The Business Year

Fouad Zmokhol

LEBANON - Economy

On a New Trajectory

President, Association of Lebanese Business People in the World (RDCL World)


Fouad Zmokhol holds a doctorate in business administration from New Port University in the US. He was president of the Lebanese Businessmen Association (RDCL) from 2011-2016. Seeing the need to promote this mission on the international scale, he founded and chaired RDCL World in 2017. He is the CEO and Co-owner of Zimco Group, a holding that integrates a printing press, leather factory, diary publishing house, and advertising agency. Dr. Zmokhol continues to share his secrets of success and motivational insights as Professor of Managerial Strategies and Entrepreneurship at Saint Joseph University and the Lebanese American University.

TBY talks to Fouad Zmokhol, President of the Association of Lebanese Business People in the World (RDCL World), on collaborating more effectively internationally, addressing sovereign risk, and the need for PPPs.

A number of changes have occurred in the organization over the past year. What is RDCL World’s current trajectory?

We aim to build synergies between companies and businesspeople that want to invest in Lebanon and for homegrown businesses to expand into new continents. In line with this goal, we have signed more than 18 MoUs, ranging from Brazil and Mexico to Pakistan and France, and more. We have lobbied hard to maintain our stellar reputation and stress the strengths of Lebanese businesspeople. One of those strengths is that the majority of Lebanese business leaders around the world are entrepreneurs that started from scratch. However, although we are great ambassadors for individual achievements, our capabilities within a group environment become diminished. In light of this challenge, our objective in 2018 is to collaborate more effectively through our network of MoUs with other international chambers and economic associations in a bid to transfer information and knowledge, host investors, synergize, develop support from public offices on both sides, and conduct joint economic missions. The new trajectory is thinking beyond simple competition to complementing each other’s work.

Sovereign risk has always been a part of the reality when conducting business in Lebanon. How can it be addressed more effectively?

Many of the companies we see today in the financial, industrial, and services sectors were established during the civil war where they experienced tremendous growth. At the time, there was extremely high sovereign risk but also high returns on investment of nearly 30%, and with high liquidity in the market. At the end of the war, people believed the risk would disappear; however, it has persisted, with new political tensions, regional tensions, as well as economic and liquidity crises hitting the country. The new reality shows returns at 0-5%, which explains why the country is experiencing low single-digit growth. International investors tend not to invest in a high sovereign risk country with a low ROI. The idea is not just to reduce sovereign risk—public and regional reforms must occur as well.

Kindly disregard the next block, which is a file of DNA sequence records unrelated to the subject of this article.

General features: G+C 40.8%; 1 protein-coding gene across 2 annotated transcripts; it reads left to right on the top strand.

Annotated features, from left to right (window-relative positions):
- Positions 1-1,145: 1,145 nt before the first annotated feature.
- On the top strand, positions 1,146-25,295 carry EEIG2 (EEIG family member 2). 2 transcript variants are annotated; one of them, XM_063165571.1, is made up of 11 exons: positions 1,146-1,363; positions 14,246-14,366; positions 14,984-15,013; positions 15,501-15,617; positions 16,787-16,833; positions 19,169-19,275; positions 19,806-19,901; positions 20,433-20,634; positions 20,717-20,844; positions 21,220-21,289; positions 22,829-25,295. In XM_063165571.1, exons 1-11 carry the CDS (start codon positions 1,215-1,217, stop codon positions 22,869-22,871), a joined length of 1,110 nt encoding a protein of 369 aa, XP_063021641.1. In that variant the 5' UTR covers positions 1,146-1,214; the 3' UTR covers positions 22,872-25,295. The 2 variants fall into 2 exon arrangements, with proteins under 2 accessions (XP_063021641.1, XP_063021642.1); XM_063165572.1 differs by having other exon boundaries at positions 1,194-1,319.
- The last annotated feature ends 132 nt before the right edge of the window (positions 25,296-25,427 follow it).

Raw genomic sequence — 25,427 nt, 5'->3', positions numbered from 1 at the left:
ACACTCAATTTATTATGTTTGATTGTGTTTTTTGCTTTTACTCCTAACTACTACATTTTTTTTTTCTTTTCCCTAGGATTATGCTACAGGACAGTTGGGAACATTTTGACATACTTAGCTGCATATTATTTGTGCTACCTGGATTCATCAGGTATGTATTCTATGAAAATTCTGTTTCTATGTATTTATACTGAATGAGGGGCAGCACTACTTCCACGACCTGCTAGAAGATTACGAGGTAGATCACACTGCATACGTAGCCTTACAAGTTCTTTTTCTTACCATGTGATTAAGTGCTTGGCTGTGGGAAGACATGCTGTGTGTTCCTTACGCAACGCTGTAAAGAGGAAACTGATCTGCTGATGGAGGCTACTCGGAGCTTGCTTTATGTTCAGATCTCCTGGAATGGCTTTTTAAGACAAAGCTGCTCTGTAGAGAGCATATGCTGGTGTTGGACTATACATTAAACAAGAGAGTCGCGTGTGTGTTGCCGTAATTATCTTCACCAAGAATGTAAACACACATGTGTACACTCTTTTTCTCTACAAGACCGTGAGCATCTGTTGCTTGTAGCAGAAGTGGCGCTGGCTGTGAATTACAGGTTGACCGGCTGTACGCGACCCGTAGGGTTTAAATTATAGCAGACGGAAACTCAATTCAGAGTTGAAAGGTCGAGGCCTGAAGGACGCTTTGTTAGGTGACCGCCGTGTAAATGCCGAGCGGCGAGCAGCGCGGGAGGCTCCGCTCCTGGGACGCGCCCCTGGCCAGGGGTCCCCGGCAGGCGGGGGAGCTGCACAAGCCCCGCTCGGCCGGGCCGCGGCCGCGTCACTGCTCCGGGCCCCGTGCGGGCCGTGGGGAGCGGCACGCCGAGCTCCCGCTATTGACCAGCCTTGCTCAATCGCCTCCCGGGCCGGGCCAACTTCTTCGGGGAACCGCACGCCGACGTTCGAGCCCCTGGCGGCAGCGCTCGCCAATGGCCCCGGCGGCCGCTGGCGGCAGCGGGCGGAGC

How do you go about achieving the necessary reforms in such a chaotic environment?

One major way was through the 2018 CEDRE Conference on economic development, which we lobbied for. We approached the CEDRE Conference first to attract and boost investment and to push funds through government support. All the reforms that were agreed and accepted during Paris I, II, and III were never implemented, and for that we need a complete revision of our economic, commercial and judicial laws. If Lebanon wants to receive funds from CEDRE, it has to revise and upgrade its laws and implement reforms, which is why we pushed for the conference. We do not just want the money; our objective is not to raise the debt ratio. We are trying to boost growth by attracting investment and reducing the debt through medium to long-term repayment strategies based on improvement of the GDP, and not by raising taxes.

Will PPP investments be the primary component of renewed economic vitality?

We believe in cooperation and coordination. In fact, most of the projects that we lobby for are PPPs. Another major objective is to rebuild the infrastructure. We are perhaps the only country in the world that has still not rebuilt its infrastructure 30 years after the end of its civil war. Outright privatization would face great pushback, and so PPPs have emerged as the best solution for Lebanon. We did see some positive interest, though a law needs to be implemented to protect the state as well as the rights of investors. RDCL World has in fact helped in drafting this law, though it still needs some refinement following actual application. We have to test it, and we need success stories, as no one will partner with a state without a successful precedent and encouraging insights.



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